Isn’t all war ultimately about onomatopoeia? Think about it: the rat-a-tat-tat of machine guns, the hiss of spitfires overhead, and the drone of bombing in the background. I imagine the word ‘onomatopoeia’ itself came from the trenches of WWI when a Brit and a Yank with a southern accent (OK, not so Yank, maybe Johnny Reb) passed each other in the rat-maze one too may times and the rap went something like this:
REB: I might pee right here if the Germans don’t hold their fire soon (but what the Brit heard was more like “onomatopeia rot heah,” etc…)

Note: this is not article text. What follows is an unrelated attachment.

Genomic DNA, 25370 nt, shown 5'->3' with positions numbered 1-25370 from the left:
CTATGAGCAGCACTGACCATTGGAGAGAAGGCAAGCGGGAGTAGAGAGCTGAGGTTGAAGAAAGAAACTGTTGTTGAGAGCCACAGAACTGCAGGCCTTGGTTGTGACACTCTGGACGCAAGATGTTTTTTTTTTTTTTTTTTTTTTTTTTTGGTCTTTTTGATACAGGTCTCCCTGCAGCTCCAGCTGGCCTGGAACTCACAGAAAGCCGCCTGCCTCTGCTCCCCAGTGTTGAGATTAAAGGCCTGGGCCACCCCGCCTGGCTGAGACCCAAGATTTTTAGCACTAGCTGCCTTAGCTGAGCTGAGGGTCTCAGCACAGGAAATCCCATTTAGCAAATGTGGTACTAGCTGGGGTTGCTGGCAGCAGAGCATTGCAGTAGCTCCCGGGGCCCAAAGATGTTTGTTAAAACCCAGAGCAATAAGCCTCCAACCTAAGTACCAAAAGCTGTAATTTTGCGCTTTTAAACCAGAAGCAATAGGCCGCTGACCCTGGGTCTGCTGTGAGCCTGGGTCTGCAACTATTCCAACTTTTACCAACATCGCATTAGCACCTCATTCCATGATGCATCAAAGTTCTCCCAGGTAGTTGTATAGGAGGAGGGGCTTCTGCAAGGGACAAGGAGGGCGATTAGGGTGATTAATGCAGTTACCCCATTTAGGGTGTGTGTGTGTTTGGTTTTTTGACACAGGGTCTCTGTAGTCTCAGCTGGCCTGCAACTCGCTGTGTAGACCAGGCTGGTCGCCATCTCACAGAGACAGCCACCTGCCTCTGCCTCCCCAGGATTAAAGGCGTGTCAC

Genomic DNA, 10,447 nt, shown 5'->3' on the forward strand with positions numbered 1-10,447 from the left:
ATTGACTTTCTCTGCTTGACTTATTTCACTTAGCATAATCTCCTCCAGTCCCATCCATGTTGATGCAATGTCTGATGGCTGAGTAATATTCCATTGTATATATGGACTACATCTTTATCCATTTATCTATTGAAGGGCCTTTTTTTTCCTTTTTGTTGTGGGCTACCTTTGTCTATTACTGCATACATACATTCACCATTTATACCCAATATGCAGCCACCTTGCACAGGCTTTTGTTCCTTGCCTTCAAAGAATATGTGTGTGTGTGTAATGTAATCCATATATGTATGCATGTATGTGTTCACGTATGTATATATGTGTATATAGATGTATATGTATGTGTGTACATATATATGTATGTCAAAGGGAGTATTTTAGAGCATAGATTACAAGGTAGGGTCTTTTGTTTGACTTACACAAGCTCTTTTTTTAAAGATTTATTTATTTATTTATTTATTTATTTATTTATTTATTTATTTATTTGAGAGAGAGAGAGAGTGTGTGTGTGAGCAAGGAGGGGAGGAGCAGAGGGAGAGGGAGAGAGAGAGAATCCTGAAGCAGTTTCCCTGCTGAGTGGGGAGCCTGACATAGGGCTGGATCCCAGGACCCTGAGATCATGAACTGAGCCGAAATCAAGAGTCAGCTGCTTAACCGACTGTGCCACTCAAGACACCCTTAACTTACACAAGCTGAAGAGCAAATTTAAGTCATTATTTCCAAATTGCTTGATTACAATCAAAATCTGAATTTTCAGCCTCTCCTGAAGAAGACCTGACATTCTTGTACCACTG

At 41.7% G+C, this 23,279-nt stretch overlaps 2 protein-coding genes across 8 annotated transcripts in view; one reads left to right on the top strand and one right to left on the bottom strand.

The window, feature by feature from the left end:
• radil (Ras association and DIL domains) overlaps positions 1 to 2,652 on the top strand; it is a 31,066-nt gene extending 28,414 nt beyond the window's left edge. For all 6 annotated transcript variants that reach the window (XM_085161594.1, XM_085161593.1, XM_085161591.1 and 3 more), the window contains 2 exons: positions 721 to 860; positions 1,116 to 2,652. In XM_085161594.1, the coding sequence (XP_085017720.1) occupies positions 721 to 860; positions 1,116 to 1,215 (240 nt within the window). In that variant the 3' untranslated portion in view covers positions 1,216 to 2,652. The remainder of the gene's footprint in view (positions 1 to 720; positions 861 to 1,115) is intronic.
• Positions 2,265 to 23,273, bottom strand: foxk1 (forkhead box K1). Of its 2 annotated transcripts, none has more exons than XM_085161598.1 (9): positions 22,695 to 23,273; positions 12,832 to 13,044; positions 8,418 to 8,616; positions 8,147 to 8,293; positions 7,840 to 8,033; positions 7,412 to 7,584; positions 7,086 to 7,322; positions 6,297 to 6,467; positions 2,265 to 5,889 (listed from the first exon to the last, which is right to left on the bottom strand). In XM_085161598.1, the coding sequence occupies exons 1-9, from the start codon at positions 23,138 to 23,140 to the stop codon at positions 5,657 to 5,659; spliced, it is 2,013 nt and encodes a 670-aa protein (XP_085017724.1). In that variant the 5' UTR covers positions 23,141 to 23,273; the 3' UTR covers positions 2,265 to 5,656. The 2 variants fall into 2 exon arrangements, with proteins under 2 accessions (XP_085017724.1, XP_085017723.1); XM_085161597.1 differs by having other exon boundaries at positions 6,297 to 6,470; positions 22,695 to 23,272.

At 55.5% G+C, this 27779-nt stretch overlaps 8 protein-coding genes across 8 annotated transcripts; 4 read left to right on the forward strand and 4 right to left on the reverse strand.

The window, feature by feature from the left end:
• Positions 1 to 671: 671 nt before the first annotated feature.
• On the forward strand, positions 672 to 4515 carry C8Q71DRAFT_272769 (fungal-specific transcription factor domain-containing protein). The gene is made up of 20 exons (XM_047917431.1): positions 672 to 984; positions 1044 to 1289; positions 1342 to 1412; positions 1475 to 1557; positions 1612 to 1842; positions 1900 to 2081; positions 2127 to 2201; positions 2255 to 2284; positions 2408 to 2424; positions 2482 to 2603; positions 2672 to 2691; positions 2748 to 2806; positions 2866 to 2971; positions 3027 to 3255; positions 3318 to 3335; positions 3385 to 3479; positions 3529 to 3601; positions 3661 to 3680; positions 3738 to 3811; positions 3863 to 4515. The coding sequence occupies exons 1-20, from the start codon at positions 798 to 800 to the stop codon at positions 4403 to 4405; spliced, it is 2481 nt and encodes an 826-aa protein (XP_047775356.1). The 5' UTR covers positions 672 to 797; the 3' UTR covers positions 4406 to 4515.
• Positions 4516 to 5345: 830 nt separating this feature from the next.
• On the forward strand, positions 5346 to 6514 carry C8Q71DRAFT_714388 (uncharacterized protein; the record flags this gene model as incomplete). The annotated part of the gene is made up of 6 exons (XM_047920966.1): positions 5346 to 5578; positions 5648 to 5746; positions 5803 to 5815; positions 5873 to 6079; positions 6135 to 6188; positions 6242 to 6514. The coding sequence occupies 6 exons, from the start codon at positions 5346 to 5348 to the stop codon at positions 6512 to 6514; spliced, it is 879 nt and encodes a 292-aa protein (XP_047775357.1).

BRIT: You’re pissed. I told you not to drink that rotgut swill. This is a bloody trench! There’s no latrine…
REB: It’s bloody, all right, but I don’t need no Catholic rites yet. And I ain’t pissed, either, ain’t got no reason to be. I jus’ need to TAKE a piss, and I aim to do it right here, if I cain’t find no better place…
BRIT: I hope you aim that thing better than you aim your gun… and better than you speak English..
And then I woke up. It was all just a bad dream, two native English-speakers lost in translation. I must’ve ety-lotta-mology and gotten sick, had a nightmare. But that’s about how English works, isn’t it? I concede defeat on the battle fields of orthography. I’ve fought enough already, with the ploughboys in the roughest slough, and coughing up dough in the toughest boroughs, all for nought..
It’s fun to dream up weird wacko word origins, though. After all, without a true linguistic genome project, we can just make up anything we want, right?